NY Times , ABC, CBS wrongly suggested public equally dissatisfied with congressional Democrats as Republicans
Research ››› ››› SIMON MALOY
In news reports that purported to show that the public disapproves equally of Democrats and Republicans over the Senate filibuster battle, The New York Times, CBS News and ABC News all failed to provide evidence to back up their central claim. Indeed, except for an internal Republican poll cited by the Times, none of these news outlets provided any evidence to show that Democrats are suffering in public opinion to the same extent as Republicans, and the evidence they do cite shows that Republicans are faring worse than Democrats.
In a May 22 article, Times reporter Carl Hulse stated that neither Democrats nor Republicans appear to be winning the political battle concerning the Senate debate over filibustering judicial nominees. To support this claim, Hulse cited an analyst for the Cook Political Report:
Amy Walter, a nonpartisan analyst for the Cook Political Report, said it was too early to gauge the implications for 2006. But she shares the view that, at the moment, the general public does not like what it sees from either side.
"Voters have been fed a steady diet of Terri Schiavo, judicial wrangling and basic bickering," Ms. Walter said. "It is a pox on both of them."
To support his and Walter's assertion, Hulse cited a Pew Research Center for the People and the Press poll conducted May 11-15 and a NBC News/Wall Street Journal poll conducted May 12-16. But rather than indicating an equal public disdain for both parties, both polls show that the public is more displeased with congressional Republicans than Democrats. And neither poll specifically addressed Congress' performance, or the approval or disapproval of either party, based on the current Senate debate surrounding judicial filibusters.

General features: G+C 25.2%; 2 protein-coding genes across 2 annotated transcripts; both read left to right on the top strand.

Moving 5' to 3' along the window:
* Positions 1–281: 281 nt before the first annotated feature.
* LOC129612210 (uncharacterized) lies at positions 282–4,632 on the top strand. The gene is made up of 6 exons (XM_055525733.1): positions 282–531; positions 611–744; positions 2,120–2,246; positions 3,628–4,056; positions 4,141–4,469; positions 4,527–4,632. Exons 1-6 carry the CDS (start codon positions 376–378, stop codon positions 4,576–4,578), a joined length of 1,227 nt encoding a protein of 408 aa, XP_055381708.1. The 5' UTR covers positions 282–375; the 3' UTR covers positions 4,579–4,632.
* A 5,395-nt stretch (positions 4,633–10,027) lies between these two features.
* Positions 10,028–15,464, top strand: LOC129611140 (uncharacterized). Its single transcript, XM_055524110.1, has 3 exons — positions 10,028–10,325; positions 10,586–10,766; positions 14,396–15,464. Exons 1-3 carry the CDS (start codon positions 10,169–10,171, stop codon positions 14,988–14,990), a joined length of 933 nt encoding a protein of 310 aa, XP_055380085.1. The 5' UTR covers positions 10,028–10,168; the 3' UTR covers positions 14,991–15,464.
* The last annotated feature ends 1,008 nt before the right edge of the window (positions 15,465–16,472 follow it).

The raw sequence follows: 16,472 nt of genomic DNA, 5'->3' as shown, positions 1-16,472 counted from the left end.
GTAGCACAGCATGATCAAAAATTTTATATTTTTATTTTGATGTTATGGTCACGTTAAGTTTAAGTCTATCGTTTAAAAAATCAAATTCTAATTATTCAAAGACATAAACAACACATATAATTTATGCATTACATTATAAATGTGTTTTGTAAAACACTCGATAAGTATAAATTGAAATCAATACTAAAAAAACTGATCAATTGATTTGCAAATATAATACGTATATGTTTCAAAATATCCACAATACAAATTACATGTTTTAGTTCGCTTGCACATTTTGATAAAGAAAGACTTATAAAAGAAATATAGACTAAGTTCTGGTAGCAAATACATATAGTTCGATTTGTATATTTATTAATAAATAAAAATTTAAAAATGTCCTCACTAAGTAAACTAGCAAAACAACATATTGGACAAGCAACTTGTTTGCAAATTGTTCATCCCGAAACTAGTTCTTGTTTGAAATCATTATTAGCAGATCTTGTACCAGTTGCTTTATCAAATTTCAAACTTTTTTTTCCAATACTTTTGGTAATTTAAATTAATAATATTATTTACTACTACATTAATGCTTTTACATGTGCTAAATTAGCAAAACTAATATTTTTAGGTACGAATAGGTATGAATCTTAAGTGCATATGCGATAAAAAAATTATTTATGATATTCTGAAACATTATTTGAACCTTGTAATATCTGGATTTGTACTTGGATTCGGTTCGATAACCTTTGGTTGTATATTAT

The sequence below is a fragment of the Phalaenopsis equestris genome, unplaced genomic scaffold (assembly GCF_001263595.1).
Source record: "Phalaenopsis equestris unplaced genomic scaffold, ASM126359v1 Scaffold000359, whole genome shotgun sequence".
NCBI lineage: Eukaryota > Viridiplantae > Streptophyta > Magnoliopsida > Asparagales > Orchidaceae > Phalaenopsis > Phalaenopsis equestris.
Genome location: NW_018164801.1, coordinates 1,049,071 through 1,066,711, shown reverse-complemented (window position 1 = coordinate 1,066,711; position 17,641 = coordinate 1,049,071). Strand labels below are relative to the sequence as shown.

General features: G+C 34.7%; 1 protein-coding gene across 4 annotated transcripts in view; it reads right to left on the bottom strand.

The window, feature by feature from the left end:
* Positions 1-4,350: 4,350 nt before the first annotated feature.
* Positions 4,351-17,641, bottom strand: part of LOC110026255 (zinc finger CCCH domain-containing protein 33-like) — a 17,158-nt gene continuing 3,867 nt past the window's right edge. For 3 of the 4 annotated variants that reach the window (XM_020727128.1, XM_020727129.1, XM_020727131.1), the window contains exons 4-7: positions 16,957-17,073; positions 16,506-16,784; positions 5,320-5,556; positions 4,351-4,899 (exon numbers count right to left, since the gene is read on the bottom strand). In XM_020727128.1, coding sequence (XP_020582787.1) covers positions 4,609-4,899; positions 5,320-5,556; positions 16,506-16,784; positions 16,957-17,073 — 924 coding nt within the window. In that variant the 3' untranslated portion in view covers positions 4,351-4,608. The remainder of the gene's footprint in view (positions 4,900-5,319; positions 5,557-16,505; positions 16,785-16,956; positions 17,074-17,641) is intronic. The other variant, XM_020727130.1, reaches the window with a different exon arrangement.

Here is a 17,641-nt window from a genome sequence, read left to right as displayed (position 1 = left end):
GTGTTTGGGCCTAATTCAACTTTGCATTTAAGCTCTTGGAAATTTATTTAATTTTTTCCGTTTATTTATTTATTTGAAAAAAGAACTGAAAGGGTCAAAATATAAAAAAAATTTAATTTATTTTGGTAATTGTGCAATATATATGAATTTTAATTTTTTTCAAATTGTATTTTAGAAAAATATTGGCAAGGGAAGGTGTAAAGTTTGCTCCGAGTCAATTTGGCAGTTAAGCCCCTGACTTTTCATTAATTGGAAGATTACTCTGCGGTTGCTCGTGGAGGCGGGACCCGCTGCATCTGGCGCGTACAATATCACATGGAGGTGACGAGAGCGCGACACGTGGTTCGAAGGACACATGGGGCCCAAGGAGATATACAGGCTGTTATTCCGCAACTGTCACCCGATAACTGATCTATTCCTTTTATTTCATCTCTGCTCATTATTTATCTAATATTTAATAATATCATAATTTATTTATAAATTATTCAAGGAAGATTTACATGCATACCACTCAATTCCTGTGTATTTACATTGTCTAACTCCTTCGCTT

Hulse wrote that the NBC News/Wall Street Journal poll "found that 51 percent of those surveyed disapproved of Congress' performance." He did not note, however, that this same poll found that 47 percent of respondents would prefer to see a Democratic-controlled Congress emerge from the 2006 elections, compared to 41 percent who would rather see Republicans in control. Hulse also noted that the Pew poll "found that 64 percent of those surveyed believed that Congress was bickering more than usual." However, the Pew poll also indicated that the job approval rating for congressional Republican leaders dropped four points since March 2005, while the approval rating for Democratic leaders remained constant over the same time period. Hulse acknowledged this trend within the Pew poll, but dismissed it, noting that "the overall backing for both [parties] was modest." In addition, Pew found that approval of Democratic leaders has actually risen 2 percent and disapproval dropped 3 percent since March 2005, though both those changes are within the poll's margin of error.
Hulse also cited an internal Republican poll in support of his assertion that neither party is "winning" the filibuster, but did not give any of the poll's specific findings, or even any indication that he had actually seen the poll itself. Rather, he quoted a Senate Republican Conference memorandum that said: "As a result of this debate, both Senate Republicans and Democrats have seen drops in brand images ... but Democrats are losing much more ground than we are."
Both CBS anchor Bob Schieffer and ABC News national correspondent Dean Reynolds made claims similar to Hulse's, citing nonspecific poll data to back their assertions. On the May 22 edition of CBS' Face the Nation, Schieffer discussed the filibuster debate with New York Times columnist David Brooks and Chicago Tribune legal correspondent Jan Crawford Greenburg, commenting that the polls show the public is "fed up with both sides, and the approval rating of the members of Congress just keeps getting lower and lower and lower."
On the May 22 edition of ABC's This Week with George Stephanopoulos, Reynolds reported that pollsters were observing a largely negative reaction to the filibuster debate, then concluded: "All of this translates into some pretty negative feelings about members of Congress of both parties, and an impression seems to be sinking in out here over flyover country ... that whoever wins the battle over the filibuster could lose a seat on Capitol Hill."